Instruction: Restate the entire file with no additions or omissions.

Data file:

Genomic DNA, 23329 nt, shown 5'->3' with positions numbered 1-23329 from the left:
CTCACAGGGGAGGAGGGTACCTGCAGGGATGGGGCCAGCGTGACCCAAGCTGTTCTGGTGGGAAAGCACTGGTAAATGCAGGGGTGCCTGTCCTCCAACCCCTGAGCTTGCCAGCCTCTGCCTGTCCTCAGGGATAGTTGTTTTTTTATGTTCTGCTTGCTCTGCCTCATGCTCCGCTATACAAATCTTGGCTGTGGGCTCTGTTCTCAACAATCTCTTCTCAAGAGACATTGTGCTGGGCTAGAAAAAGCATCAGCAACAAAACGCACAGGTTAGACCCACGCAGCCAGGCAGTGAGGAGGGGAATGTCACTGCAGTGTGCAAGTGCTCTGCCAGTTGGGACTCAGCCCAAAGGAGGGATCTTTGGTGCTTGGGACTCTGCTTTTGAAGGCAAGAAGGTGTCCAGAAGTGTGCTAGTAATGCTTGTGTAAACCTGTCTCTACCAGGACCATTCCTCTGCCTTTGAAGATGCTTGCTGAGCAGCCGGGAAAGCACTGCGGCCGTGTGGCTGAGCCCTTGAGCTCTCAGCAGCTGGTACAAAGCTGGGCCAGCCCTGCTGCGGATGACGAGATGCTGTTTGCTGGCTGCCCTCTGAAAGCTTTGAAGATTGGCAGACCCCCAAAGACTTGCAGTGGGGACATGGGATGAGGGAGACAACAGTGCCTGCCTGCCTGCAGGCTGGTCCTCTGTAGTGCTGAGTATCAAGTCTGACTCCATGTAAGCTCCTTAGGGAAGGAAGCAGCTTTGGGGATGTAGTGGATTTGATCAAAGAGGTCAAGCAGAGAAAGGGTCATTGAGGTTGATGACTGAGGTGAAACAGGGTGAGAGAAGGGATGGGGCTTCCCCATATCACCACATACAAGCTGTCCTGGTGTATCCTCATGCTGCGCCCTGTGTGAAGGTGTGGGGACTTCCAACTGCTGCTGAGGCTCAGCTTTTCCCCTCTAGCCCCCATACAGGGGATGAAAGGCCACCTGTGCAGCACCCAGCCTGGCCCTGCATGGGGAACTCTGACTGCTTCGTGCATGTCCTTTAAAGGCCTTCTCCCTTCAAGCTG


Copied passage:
Genomic DNA, 23329 nt, shown 5'->3' with positions numbered 1-23329 from the left:
CTCACAGGGGAGGAGGGTACCTGCAGGGATGGGGCCAGCGTGACCCAAGCTGTTCTGGTGGGAAAGCACTGGTAAATGCAGGGGTGCCTGTCCTCCAACCCCTGAGCTTGCCAGCCTCTGCCTGTCCTCAGGGATAGTTGTTTTTTTATGTTCTGCTTGCTCTGCCTCATGCTCCGCTATACAAATCTTGGCTGTGGGCTCTGTTCTCAACAATCTCTTCTCAAGAGACATTGTGCTGGGCTAGAAAAAGCATCAGCAACAAAACGCACAGGTTAGACCCACGCAGCCAGGCAGTGAGGAGGGGAATGTCACTGCAGTGTGCAAGTGCTCTGCCAGTTGGGACTCAGCCCAAAGGAGGGATCTTTGGTGCTTGGGACTCTGCTTTTGAAGGCAAGAAGGTGTCCAGAAGTGTGCTAGTAATGCTTGTGTAAACCTGTCTCTACCAGGACCATTCCTCTGCCTTTGAAGATGCTTGCTGAGCAGCCGGGAAAGCACTGCGGCCGTGTGGCTGAGCCCTTGAGCTCTCAGCAGCTGGTACAAAGCTGGGCCAGCCCTGCTGCGGATGACGAGATGCTGTTTGCTGGCTGCCCTCTGAAAGCTTTGAAGATTGGCAGACCCCCAAAGACTTGCAGTGGGGACATGGGATGAGGGAGACAACAGTGCCTGCCTGCCTGCAGGCTGGTCCTCTGTAGTGCTGAGTATCAAGTCTGACTCCATGTAAGCTCCTTAGGGAAGGAAGCAGCTTTGGGGATGTAGTGGATTTGATCAAAGAGGTCAAGCAGAGAAAGGGTCATTGAGGTTGATGACTGAGGTGAAACAGGGTGAGAGAAGGGATGGGGCTTCCCCATATCACCACATACAAGCTGTCCTGGTGTATCCTCATGCTGCGCCCTGTGTGAAGGTGTGGGGACTTCCAACTGCTGCTGAGGCTCAGCTTTTCCCCTCTAGCCCCCATACAGGGGATGAAAGGCCACCTGTGCAGCACCCAGCCTGGCCCTGCATGGGGAACTCTGACTGCTTCGTGCATGTCCTTTAAAGGCCTTCTCCCTTCAAGCTG